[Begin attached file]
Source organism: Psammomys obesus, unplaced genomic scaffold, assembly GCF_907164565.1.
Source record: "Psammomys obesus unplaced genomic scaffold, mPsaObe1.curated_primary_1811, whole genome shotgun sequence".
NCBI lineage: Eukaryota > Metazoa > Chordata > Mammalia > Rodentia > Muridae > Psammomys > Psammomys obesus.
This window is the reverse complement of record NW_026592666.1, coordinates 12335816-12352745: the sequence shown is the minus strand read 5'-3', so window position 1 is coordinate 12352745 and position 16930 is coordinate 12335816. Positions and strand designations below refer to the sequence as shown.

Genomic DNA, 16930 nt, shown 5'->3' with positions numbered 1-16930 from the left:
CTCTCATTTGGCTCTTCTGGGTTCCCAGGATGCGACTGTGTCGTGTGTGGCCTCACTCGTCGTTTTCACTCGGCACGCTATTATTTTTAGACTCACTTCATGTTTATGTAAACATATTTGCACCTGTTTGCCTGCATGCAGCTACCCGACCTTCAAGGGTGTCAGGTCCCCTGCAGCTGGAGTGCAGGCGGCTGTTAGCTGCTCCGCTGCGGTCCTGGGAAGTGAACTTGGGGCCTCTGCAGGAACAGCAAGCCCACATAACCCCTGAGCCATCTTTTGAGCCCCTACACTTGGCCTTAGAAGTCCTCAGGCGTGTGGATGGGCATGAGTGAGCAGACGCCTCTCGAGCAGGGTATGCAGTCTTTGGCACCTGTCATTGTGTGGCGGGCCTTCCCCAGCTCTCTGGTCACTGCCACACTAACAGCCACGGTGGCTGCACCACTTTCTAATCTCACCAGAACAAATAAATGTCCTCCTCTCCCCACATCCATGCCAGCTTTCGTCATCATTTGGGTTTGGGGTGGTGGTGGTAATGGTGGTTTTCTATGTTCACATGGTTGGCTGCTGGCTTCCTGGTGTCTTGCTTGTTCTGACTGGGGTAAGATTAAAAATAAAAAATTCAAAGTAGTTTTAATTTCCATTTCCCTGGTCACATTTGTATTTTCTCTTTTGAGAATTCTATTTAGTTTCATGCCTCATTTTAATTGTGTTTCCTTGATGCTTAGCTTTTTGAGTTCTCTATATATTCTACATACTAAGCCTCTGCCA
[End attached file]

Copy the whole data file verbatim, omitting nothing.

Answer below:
Source organism: Psammomys obesus, unplaced genomic scaffold, assembly GCF_907164565.1.
Source record: "Psammomys obesus unplaced genomic scaffold, mPsaObe1.curated_primary_1811, whole genome shotgun sequence".
NCBI lineage: Eukaryota > Metazoa > Chordata > Mammalia > Rodentia > Muridae > Psammomys > Psammomys obesus.
This window is the reverse complement of record NW_026592666.1, coordinates 12335816-12352745: the sequence shown is the minus strand read 5'-3', so window position 1 is coordinate 12352745 and position 16930 is coordinate 12335816. Positions and strand designations below refer to the sequence as shown.

Genomic DNA, 16930 nt, shown 5'->3' with positions numbered 1-16930 from the left:
CTCTCATTTGGCTCTTCTGGGTTCCCAGGATGCGACTGTGTCGTGTGTGGCCTCACTCGTCGTTTTCACTCGGCACGCTATTATTTTTAGACTCACTTCATGTTTATGTAAACATATTTGCACCTGTTTGCCTGCATGCAGCTACCCGACCTTCAAGGGTGTCAGGTCCCCTGCAGCTGGAGTGCAGGCGGCTGTTAGCTGCTCCGCTGCGGTCCTGGGAAGTGAACTTGGGGCCTCTGCAGGAACAGCAAGCCCACATAACCCCTGAGCCATCTTTTGAGCCCCTACACTTGGCCTTAGAAGTCCTCAGGCGTGTGGATGGGCATGAGTGAGCAGACGCCTCTCGAGCAGGGTATGCAGTCTTTGGCACCTGTCATTGTGTGGCGGGCCTTCCCCAGCTCTCTGGTCACTGCCACACTAACAGCCACGGTGGCTGCACCACTTTCTAATCTCACCAGAACAAATAAATGTCCTCCTCTCCCCACATCCATGCCAGCTTTCGTCATCATTTGGGTTTGGGGTGGTGGTGGTAATGGTGGTTTTCTATGTTCACATGGTTGGCTGCTGGCTTCCTGGTGTCTTGCTTGTTCTGACTGGGGTAAGATTAAAAATAAAAAATTCAAAGTAGTTTTAATTTCCATTTCCCTGGTCACATTTGTATTTTCTCTTTTGAGAATTCTATTTAGTTTCATGCCTCATTTTAATTGTGTTTCCTTGATGCTTAGCTTTTTGAGTTCTCTATATATTCTACATACTAAGCCTCTGCCA